I remember, some years ago reading a very fine book by Nicolas Lash entitled “Easter in Ordinary,” which referenced “heaven in ordinary” from a poem by George Herbert (entitled “Prayer (I)”). The point of the book and poem both was that Easter shaped experiences of grace sometimes surprise us in the seasons named “ordinary.” For those not conversant in church-speak, those are the times of the year not dedicated to seasons such as Christmas, Easter, Lent etc. Seasons ordinary are exactly that, and so the poet points to the surprising character of Easter insights in ordinary time.
I have always been a fan of ordinary time, but even more so a fan of ambiguous time. “Ambiguous time” is not a liturgical designation, and as far as I am aware, is a term I have invented. I will happily hear of evidence to the contrary. At any rate, ambiguous time points to those days not quite ordinary, but neither extra-ordinary. I think, in particular, of Boxing Day, or Easter Monday. These are days that live in the shadow of the big days, and so seem even less ordinary than ordinary time, which has taken some distance from High, Holy Days. In a way, Easter Monday, is exceptionally ordinary to the extent that it stands back so that Easter might have its full sway.
But for foragers of the divine in the rough, Mondays such as this – and in fact all Mondays as the day after Sundays, which are known liturgically as a little Easters – are rich in retrospect and relief. Retrospect because such days are days set aside to mull over what occurred the day before, and relief (as in rest but also in the artistic sense of the word, that is something cut away so that something else comes to the fore) because these are days that step back so that Sundays shine, and Easter Sunday in particular.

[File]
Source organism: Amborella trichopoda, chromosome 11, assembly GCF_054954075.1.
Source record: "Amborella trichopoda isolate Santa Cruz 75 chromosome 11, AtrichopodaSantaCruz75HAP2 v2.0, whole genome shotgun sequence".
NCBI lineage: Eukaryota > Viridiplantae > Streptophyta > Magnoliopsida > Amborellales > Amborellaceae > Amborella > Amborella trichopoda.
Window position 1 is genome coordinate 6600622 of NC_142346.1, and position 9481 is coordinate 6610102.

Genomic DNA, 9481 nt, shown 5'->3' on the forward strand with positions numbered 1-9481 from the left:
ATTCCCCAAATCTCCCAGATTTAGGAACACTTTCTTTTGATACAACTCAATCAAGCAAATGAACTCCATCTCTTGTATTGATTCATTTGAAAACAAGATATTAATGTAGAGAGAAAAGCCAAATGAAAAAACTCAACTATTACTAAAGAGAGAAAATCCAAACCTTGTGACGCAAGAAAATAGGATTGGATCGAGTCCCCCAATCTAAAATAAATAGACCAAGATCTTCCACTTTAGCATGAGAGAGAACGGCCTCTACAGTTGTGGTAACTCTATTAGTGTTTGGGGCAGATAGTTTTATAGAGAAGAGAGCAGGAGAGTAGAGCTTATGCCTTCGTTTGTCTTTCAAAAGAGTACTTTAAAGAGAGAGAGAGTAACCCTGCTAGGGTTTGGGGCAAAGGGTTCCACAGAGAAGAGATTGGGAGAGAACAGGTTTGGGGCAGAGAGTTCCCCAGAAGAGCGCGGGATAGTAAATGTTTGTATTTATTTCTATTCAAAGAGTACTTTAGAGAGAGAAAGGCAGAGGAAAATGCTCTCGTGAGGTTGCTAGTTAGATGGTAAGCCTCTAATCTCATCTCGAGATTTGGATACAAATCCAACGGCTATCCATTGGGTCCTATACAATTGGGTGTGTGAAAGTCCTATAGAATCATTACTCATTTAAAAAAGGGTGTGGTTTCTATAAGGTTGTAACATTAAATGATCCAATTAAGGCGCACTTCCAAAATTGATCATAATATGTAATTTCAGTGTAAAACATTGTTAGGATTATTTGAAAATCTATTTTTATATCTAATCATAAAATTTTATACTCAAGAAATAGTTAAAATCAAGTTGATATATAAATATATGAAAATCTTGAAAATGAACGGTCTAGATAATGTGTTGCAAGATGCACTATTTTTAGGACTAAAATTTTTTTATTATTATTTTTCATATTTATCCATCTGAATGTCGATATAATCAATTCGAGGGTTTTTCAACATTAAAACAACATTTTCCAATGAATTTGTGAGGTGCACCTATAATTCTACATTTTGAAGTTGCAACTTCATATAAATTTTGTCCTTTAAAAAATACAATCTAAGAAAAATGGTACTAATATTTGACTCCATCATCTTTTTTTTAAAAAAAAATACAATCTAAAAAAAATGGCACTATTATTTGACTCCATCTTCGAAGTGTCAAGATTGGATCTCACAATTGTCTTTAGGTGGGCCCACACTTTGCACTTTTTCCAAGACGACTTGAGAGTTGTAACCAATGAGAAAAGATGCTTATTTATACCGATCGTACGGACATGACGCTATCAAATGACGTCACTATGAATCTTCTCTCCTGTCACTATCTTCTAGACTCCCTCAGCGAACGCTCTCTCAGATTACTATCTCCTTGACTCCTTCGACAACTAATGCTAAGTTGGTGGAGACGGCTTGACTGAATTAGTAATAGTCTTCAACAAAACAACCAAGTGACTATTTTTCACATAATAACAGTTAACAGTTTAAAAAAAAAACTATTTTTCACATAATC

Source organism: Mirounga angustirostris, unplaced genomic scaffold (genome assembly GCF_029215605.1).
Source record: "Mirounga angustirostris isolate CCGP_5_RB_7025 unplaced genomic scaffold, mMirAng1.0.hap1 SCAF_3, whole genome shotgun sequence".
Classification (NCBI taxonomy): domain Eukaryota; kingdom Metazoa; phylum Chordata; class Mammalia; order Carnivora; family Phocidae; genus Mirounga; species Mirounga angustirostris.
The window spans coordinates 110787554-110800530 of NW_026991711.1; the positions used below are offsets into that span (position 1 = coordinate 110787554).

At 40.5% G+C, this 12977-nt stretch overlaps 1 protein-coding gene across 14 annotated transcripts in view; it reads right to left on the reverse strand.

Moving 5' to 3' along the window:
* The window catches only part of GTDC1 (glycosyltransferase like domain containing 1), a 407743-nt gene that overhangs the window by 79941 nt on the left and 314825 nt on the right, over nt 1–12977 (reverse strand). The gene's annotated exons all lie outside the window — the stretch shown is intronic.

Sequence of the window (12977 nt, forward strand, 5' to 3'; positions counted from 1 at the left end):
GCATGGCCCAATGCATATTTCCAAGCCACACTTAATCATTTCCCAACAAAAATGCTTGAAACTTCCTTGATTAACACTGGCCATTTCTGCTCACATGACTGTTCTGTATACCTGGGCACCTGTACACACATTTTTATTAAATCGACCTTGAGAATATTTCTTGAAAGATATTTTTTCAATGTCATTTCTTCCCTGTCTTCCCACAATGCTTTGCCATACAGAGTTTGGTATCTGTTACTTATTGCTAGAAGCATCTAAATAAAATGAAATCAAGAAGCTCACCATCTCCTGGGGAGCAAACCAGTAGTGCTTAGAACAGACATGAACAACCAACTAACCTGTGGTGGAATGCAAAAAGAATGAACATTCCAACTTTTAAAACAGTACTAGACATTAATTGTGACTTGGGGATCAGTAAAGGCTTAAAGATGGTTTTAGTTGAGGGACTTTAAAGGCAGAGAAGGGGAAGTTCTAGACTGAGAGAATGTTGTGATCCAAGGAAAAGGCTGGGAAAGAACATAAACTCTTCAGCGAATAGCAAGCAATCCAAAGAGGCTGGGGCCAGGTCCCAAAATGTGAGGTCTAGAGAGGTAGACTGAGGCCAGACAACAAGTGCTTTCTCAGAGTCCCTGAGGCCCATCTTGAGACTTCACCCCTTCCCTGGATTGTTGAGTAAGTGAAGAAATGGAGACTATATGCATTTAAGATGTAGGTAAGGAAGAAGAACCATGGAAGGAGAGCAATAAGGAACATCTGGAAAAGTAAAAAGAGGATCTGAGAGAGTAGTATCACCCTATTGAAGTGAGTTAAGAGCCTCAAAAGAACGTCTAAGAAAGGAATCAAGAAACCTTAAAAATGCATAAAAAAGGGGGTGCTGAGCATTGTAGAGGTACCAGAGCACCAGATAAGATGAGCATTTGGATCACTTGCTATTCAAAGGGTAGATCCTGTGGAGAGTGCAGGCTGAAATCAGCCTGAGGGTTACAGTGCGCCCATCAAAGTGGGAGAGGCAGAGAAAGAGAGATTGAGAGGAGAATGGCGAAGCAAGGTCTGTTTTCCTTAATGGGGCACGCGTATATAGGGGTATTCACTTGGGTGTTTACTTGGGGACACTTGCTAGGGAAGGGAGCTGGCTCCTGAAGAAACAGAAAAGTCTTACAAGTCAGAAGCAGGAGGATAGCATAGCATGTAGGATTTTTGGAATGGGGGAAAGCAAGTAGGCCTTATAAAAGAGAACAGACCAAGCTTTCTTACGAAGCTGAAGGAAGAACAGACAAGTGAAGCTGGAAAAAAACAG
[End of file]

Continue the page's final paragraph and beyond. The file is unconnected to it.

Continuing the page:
What was this Easter Monday for me? This Easter Sunday gave me the second opportunity in a two years to spend the Easter weekend with one of my daughters in their towns: last year in Halifax and this year in Ottawa. Easter was doubly out of the ordinary, then, giving me occasion to experience worship in a different church, meals at different tables, and yet a familiar joy at the narrative of new life and the hymnody of deep and abiding hope.
Easter Monday, by contrast, was spent back at home and doubly ordinary – allowing me to recall that the gift of being outside my familiar surroundings long enough to appreciate them, and short enough to pine for these days away to return. Easter Monday was not quite sorrowful, yet wistful in a good way; that is, it announced a longing for such days to return in times ordinary as well. Easter Monday, it seems, gave me and gives us just enough distance from Easter Sunday to remember that it was gift, and yet there is an equally profound gift in Mondays themselves, in that they serve as a bridge to the week by providing a little distance, a little space, a little bit of ordinary mixed in with their holy to make it possible to be in awe that the Word made flesh can be heard well in the vernacular and in ambiguous times.